The community was making great strides in addressing some of these issues, as ASD C3I implemented an increasingly aggressive Command, Control, Communications, Computers and Intelligence Support Plan (C4ISP) construct as one of the JROC requirements documents that had to be staffed and adjudicated by the community to prepare for the higher-level boards. The C4ISP addressed program “total lifecycle management” issues that sought to identify the “total cost of ownership” for programs managed through the JROC and MRB process (with the subordinate JROC processes including the Joint Requirements Council and the Joint Requirements Board) and the acquisition boards process managed under AT&L that brought users, COCOMS, Services and technologists together to work through issues.
One quick anecdote on why and how these boards earn their pay. Before I knew much of anything about the above processes, I was assigned to a unit in Germany and learned at a US Army Europe level Collection Management Meeting in Heidelberg (run by LTC Jimmy Slade) that the image product chain on the U-2/TR-1 had been PIP’d (pre-planned product improvement program) and we would soon see the results of a leading edge technology that was sensitive at the time but we would all later come to know as the ubiquitous Global Positioning System (GPS.) Now this was late 1984 or early 1985-and it would take some time for the system to get to pedestrian use-like into the 90s-but it all sounded wonderful and ho hum and was going to be no burden on the user end of the system: and it never is…..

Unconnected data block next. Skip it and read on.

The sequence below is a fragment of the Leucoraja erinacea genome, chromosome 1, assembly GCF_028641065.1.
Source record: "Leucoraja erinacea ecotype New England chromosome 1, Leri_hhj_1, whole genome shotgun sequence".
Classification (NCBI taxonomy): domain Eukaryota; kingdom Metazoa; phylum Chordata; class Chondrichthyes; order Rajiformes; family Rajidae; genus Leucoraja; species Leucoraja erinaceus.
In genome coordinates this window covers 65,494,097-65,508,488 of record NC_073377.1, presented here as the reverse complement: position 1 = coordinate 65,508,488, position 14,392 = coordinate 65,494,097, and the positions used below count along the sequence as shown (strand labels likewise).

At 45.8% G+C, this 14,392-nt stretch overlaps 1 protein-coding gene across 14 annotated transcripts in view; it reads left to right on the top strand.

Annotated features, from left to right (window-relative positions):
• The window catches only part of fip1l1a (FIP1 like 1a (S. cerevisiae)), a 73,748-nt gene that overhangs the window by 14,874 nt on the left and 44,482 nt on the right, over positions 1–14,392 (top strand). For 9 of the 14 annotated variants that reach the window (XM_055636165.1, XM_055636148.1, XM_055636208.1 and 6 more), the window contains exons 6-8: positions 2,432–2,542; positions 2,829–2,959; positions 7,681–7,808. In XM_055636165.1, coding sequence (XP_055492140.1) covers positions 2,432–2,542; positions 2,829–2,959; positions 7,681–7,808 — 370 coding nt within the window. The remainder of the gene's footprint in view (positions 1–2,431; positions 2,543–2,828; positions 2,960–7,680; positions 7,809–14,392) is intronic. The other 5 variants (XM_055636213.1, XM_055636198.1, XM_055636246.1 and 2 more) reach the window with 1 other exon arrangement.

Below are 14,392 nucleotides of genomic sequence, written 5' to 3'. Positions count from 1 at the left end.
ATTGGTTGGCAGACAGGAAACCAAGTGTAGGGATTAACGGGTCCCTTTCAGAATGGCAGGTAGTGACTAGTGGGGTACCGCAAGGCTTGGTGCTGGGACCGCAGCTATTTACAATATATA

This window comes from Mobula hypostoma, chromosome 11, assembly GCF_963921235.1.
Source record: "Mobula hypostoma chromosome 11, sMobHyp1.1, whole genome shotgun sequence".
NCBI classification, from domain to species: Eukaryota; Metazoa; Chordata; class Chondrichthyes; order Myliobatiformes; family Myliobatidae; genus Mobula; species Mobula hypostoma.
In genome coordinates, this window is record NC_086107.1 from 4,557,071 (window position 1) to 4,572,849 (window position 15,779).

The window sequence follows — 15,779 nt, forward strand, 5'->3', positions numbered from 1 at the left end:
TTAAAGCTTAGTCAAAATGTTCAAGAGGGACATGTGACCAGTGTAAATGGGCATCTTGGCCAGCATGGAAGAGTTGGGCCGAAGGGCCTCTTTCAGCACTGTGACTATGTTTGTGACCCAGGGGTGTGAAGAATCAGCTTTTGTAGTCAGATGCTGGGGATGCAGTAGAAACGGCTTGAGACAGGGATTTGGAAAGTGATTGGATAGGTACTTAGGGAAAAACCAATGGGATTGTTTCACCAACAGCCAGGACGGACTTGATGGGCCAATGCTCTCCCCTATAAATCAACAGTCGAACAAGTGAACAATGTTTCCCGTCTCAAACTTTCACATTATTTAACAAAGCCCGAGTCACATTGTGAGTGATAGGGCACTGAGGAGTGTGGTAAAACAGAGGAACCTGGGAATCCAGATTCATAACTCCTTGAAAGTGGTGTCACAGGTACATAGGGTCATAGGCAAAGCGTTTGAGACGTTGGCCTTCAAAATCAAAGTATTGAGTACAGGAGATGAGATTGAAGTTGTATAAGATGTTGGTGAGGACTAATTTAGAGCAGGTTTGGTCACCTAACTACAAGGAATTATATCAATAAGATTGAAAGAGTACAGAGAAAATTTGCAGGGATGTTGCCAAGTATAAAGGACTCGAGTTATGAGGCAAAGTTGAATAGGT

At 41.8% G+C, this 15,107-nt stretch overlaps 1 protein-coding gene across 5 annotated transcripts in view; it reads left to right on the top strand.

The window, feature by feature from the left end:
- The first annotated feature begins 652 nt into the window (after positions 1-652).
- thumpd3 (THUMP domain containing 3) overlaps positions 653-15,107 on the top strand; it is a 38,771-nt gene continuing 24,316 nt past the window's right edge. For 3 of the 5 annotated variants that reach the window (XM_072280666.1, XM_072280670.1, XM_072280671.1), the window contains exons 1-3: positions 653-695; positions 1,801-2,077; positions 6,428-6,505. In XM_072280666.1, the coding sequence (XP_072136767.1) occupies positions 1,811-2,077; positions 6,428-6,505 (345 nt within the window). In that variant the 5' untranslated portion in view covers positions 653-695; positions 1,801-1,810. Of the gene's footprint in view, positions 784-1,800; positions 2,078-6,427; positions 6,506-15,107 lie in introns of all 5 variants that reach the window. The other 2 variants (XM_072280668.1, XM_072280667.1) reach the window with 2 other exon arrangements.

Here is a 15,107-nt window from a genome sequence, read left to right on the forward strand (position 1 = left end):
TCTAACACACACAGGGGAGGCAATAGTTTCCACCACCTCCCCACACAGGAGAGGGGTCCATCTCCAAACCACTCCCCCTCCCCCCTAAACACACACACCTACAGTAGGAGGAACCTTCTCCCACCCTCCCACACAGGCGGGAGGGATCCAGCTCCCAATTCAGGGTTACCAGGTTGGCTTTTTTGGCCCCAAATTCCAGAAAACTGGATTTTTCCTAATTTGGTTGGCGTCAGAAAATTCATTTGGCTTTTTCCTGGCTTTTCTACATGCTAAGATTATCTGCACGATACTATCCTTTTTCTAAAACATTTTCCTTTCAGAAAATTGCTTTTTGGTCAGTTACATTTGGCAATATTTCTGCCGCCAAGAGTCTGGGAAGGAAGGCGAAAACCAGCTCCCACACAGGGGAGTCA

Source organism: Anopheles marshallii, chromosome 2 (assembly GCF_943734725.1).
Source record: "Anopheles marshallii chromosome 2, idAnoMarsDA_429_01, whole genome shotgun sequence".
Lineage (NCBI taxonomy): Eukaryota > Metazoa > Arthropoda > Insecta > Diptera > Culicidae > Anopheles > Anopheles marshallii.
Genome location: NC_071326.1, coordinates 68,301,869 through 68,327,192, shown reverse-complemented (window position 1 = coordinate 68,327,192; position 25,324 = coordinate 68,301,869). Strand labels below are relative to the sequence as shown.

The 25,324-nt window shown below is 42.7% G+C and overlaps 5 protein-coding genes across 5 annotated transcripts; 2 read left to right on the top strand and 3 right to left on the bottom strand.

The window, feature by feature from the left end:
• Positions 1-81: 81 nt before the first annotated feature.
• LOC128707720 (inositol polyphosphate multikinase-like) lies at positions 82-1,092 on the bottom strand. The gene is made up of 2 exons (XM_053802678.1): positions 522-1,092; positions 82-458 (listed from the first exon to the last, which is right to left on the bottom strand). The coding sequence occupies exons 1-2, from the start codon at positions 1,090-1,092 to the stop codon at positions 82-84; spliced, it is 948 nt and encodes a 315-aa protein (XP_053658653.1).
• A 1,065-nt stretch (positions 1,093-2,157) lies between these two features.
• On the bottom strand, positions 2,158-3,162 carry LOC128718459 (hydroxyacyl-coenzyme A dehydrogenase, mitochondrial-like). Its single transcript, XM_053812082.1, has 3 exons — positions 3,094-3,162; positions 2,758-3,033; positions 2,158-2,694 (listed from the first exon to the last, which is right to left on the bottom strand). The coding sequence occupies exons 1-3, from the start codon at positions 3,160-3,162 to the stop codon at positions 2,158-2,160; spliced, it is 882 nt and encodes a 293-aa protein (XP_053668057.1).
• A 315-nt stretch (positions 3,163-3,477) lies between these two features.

We-I-soon discovered we had an enormous-and from the standpoint of those who had to fix it-initially unknown problem as a result of U-2 and TR-1 improved locational precision and pointing data. Those in the collection management business managed what was known (in the Army) as an Imagery Requirements Objectives List or Imagery Requirements Objective File (IROL/IROF,) a compilation of the targets that needed to be covered and the details or specifications describing what would constitute satisfaction of the specific requirement. In my small world up in Northern Germany I managed and oversaw some >8K requirements or so that included a lot of III Corps, Fort Hood inputs. Not a huge amount compared to some of the German based US Corps, but more than enough to keep me-the only trained image interpreter assigned-in actually a Tactical Surveillance Officer-busy. Well with the new pointing accuracy, I soon discovered that the technique of providing a radar collection requirement that simply referred to the center of the runway-was now shockingly producing-the center of the runway: entirely useless!